Accounting for the Costs of Military Personnel
Over the past decade, the size of the U.S. military has fallen to historic lows in the post-World War II era by almost all measures. Active-duty end strength peaked in Fiscal Year 1952, during the Korean War, at 3.6 million servicemembers. Yet by FY2020, that figure had declined by over 60 percent, driven in part by significant post-Cold War reductions in the 1990s. This trend poses a key question: Can the Department of Defense afford a military force of sufficient size to support the country’s defense strategy in the coming years and decades? The answer hinges, in part, on whether it can manage the growth of military personnel costs, which have more than doubled between FY1952 and FY2020 when adjusted for inflation.
Initially driven by the need to recruit servicemembers to the all-volunteer force, which was instituted in 1973, personnel costs grew dramatically at the turn of the century due to changes in compensation and benefit structures. While pay and benefits should stay competitive with the private sector to attract candidates for military service, high personnel costs, by historical standards, threaten the long-term sustainability of the force. High costs also limit the Defense Department’s strategic flexibility to allocate resources to priority programs and missions. Servicemember pay and benefits may be a politically sensitive issue, but the department and Congress should take steps to modernize the military’s personnel and force management systems as they also work to modernize its capabilities for the future.
The Growth of Personnel Costs
Personnel costs and the total number of active-duty servicemembers generally rose and fell together from the end of World War II through the Vietnam War. However, the end of conscription and the transition to the all-volunteer force in 1973 eliminated the military’s source of cheap labor and its ability to quickly surge personnel. To attract new servicemembers, the Defense Department raised basic pay for junior enlisted and officers to compete better with the private sector.
Figure 1: Historical U.S. Military Personnel Spending
Source: Figure based on author’s analysis of Department of Defense and Office of Management and Budget data sources in a recent report. In-text references to changes in personnel costs are also based on this data.
Today, the total cost of paying and supporting military personnel includes more than the basic compensation, healthcare, and retirement benefits that most private-sector employers offer. Servicemembers receive allowances for housing and subsistence, as well as special pay for certain careers and hazardous-duty and retention bonuses for high-demand career fields. The department also pays for certain in-kind benefits like family housing, dependents’ education, and recreation programs. However, tracking all these costs can prove difficult as they are spread across different titles of the defense budget, not just under the military personnel title, and they do not include the personnel-related costs funded through other parts of the federal budget, such as that for the Department of Veterans Affairs.
Improved compensation for the all-volunteer force meant that even as end strength fell by over 60 percent from its Vietnam War high in FY1968 to its post-Cold War low in FY2000, total personnel costs remained roughly the same. However, costs grew dramatically after the turn of the century as a combination of policy changes and congressional action on personnel accounts took effect. Normalized for the size of the force, the average cost per servicemember grew by 64 percent between FY2000 and FY2012 when adjusted for inflation.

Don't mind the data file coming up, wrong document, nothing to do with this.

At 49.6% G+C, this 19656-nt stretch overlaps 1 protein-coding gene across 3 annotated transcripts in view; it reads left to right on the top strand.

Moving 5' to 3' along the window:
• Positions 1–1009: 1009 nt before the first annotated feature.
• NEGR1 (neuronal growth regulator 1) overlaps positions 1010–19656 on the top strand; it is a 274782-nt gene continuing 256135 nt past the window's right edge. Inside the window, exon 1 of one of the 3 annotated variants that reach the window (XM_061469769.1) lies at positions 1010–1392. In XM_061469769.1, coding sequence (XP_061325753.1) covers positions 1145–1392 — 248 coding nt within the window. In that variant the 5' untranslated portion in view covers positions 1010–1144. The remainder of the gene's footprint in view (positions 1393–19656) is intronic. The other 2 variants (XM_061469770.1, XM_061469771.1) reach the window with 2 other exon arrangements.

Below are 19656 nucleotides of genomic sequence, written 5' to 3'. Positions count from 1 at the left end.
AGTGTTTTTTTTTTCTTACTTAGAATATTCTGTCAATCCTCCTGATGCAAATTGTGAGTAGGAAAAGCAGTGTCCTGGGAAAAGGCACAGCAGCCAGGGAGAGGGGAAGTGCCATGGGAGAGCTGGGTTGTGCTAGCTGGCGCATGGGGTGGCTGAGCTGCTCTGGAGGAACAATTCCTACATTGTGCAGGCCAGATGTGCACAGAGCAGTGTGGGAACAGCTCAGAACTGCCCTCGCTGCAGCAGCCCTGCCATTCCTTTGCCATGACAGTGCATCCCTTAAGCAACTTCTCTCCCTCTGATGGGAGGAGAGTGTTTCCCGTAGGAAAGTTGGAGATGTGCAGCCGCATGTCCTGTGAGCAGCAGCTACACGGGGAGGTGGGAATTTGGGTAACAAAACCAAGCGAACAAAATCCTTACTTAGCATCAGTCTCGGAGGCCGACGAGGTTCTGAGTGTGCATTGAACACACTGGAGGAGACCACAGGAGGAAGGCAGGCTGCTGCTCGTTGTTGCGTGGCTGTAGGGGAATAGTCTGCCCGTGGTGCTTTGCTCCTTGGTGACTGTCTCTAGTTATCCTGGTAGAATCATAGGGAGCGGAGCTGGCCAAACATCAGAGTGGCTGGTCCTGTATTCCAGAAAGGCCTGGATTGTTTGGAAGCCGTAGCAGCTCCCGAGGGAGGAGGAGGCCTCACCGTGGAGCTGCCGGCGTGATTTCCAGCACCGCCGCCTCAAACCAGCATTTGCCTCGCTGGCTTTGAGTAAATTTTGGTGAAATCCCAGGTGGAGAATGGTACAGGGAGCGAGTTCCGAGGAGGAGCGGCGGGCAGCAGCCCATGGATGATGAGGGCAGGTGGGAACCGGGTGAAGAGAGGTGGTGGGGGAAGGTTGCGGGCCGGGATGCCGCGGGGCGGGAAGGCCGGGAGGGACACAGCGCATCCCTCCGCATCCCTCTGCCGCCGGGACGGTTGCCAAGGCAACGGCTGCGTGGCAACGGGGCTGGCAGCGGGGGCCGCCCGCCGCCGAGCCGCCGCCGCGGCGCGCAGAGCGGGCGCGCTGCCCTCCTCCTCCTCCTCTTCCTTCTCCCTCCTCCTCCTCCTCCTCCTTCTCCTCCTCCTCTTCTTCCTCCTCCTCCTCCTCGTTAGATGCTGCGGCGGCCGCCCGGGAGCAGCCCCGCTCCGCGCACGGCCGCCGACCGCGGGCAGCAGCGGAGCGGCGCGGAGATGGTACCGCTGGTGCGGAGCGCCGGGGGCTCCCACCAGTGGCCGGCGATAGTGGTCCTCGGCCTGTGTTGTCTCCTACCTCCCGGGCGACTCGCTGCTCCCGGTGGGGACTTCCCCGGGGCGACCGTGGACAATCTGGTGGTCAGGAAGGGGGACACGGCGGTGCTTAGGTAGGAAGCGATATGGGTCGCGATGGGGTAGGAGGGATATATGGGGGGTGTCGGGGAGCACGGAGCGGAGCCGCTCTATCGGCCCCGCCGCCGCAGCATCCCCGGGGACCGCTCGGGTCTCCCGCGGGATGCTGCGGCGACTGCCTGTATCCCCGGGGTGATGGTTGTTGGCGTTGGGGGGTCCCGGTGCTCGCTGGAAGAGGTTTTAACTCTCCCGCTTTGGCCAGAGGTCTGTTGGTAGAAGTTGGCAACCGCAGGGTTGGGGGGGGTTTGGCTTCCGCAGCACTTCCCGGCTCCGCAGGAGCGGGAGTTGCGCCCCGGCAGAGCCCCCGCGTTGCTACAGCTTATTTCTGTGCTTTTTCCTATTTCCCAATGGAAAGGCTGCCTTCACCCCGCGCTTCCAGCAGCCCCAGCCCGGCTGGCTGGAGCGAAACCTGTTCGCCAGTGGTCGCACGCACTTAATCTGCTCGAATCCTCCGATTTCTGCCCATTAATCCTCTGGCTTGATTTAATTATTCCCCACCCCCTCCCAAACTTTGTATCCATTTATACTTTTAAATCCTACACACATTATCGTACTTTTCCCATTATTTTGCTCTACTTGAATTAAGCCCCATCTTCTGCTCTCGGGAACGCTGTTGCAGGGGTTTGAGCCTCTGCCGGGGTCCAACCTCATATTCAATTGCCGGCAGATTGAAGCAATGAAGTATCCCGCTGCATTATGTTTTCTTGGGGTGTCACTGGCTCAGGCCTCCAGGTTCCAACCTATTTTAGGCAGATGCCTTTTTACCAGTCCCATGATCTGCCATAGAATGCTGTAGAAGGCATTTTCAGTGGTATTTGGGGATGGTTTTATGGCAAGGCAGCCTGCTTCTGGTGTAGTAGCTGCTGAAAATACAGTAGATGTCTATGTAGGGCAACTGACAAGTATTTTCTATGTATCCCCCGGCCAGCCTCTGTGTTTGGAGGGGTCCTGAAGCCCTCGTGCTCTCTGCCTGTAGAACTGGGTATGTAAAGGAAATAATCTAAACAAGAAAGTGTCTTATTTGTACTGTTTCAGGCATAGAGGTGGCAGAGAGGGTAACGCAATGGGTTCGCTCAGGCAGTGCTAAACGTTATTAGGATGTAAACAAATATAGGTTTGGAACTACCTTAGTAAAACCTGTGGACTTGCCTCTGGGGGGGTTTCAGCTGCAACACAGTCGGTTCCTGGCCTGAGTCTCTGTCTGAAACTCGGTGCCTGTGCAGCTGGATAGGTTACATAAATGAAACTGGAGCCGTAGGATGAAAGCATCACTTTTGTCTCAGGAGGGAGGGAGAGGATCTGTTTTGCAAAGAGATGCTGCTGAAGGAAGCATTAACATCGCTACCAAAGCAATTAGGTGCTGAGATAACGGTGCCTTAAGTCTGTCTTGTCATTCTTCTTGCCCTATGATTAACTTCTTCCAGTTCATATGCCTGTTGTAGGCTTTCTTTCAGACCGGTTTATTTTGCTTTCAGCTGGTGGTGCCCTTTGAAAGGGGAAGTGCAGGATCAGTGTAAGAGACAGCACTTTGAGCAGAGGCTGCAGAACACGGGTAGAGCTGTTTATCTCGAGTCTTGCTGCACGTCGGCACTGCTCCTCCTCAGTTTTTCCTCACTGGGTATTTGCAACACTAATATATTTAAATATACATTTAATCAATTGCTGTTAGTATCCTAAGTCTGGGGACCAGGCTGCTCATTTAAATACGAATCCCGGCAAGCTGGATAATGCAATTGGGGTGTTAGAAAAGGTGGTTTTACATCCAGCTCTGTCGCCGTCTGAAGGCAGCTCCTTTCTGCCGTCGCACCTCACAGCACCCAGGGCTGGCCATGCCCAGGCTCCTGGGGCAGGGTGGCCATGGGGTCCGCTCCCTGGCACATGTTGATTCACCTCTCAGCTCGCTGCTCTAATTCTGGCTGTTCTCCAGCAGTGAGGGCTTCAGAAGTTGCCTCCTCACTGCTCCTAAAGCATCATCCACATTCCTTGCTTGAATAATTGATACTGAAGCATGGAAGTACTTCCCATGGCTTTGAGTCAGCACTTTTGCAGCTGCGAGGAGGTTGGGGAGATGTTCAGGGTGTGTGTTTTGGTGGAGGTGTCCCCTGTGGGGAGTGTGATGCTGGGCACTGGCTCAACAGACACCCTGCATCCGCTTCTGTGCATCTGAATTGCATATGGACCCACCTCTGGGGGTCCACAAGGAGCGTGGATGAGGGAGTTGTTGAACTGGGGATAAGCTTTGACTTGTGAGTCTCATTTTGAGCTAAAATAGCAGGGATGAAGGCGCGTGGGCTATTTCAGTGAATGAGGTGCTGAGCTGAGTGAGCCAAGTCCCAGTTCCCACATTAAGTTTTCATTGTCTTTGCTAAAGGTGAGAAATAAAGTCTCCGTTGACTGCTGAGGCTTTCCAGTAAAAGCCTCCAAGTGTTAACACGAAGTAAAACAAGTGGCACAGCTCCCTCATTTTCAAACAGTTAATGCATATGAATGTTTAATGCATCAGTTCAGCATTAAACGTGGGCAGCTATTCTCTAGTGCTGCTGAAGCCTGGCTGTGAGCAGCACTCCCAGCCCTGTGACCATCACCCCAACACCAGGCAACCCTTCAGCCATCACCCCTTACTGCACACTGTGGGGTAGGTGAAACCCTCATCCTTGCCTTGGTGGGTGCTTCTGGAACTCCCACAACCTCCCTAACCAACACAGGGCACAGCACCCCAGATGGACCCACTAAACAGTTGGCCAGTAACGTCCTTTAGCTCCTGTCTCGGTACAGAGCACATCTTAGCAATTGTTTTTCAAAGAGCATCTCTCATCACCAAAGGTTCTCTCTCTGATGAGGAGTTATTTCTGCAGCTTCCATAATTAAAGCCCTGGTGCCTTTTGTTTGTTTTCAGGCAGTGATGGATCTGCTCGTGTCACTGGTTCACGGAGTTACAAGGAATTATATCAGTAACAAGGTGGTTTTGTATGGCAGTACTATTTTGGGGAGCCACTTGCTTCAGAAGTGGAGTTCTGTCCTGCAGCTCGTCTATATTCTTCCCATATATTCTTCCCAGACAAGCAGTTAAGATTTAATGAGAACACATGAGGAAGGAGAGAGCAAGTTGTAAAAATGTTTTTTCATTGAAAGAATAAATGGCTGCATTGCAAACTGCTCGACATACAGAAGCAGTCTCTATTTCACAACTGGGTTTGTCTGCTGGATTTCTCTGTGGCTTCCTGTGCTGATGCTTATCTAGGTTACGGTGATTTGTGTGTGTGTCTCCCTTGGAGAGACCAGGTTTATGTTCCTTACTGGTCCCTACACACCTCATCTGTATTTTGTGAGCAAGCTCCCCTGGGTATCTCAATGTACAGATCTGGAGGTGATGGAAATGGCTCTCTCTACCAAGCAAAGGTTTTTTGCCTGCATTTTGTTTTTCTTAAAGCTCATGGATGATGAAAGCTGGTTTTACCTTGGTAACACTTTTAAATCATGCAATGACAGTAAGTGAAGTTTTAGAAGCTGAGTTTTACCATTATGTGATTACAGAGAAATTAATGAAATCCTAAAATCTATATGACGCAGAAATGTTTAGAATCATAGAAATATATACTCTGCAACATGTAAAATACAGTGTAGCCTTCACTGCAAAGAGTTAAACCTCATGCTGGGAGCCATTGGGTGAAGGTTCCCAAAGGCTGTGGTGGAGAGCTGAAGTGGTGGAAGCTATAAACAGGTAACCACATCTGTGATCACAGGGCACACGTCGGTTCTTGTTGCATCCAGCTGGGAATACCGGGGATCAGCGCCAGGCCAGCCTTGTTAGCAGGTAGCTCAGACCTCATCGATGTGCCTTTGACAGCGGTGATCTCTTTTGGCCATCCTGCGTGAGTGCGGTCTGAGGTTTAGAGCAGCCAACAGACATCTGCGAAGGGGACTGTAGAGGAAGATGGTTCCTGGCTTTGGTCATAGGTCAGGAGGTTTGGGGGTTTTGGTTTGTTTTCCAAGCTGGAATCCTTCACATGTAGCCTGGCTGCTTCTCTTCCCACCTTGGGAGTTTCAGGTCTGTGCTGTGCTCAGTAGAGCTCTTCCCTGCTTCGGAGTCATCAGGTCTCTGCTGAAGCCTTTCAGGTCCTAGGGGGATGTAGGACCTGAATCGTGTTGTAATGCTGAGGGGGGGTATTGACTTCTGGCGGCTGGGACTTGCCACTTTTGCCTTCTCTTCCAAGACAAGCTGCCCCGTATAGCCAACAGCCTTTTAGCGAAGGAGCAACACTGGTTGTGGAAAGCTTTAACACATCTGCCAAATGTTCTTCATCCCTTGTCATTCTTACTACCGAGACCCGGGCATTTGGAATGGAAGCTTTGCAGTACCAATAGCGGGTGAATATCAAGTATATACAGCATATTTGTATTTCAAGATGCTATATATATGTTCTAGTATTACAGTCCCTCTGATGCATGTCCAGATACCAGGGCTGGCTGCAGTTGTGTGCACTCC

While some growth above inflation is normal given improvements in the quality of life for U.S. workers, the high rate of growth occurred as Congress mandated repeated pay raises above the Employment Cost Index — a measure of the growth in private sector wages — in 10 out of the 11 years between FY2000 and FY2010. In addition to accelerating the growth of basic pay, these repeated raises above the Employment Cost Index also required the department to dedicate more funding to cover servicemembers’ Social Security and retirement benefits. Rising healthcare costs, in part due to the creation of the Tricare for Life benefit in the FY2001 National Defense Authorization Act, and increasing military housing costs throughout the 2000s also contributed to significant growth in the cost per servicemember.
Personnel Costs and the “Ever-Shrinking” Force
Military personnel costs have levelled off over the past decade as budgetary pressures led the Obama administration to request pay raises below the Employment Cost Index, and Congress enacted reforms to military healthcare and retirement. Nevertheless, costs remain high relative to historical norms, when adjusted for inflation.
But how do high personnel expenses impact the military?
First — and perhaps most obvious — high personnel expenses create a more expensive force that is more costly to maintain. As the costs of compensating and supporting servicemembers continue to grow faster than inflation, the budget also needs to grow faster than inflation to maintain the force at its current size. As former Senate Armed Services Committee staff director and retired Marine Maj. Gen. Arnold Punaro noted recently in The Ever-Shrinking Fighting Force, high personnel costs have restricted the Defense Department’s ability to grow the size of the military and contributed to the department’s “low output” in terms of force structure (i.e., lower end strength, fewer ships, and fewer aircraft). Absent a concerted effort to reduce personnel costs, simply increasing the defense budget year after year is likely an unsustainable solution given budget politics on Capitol Hill.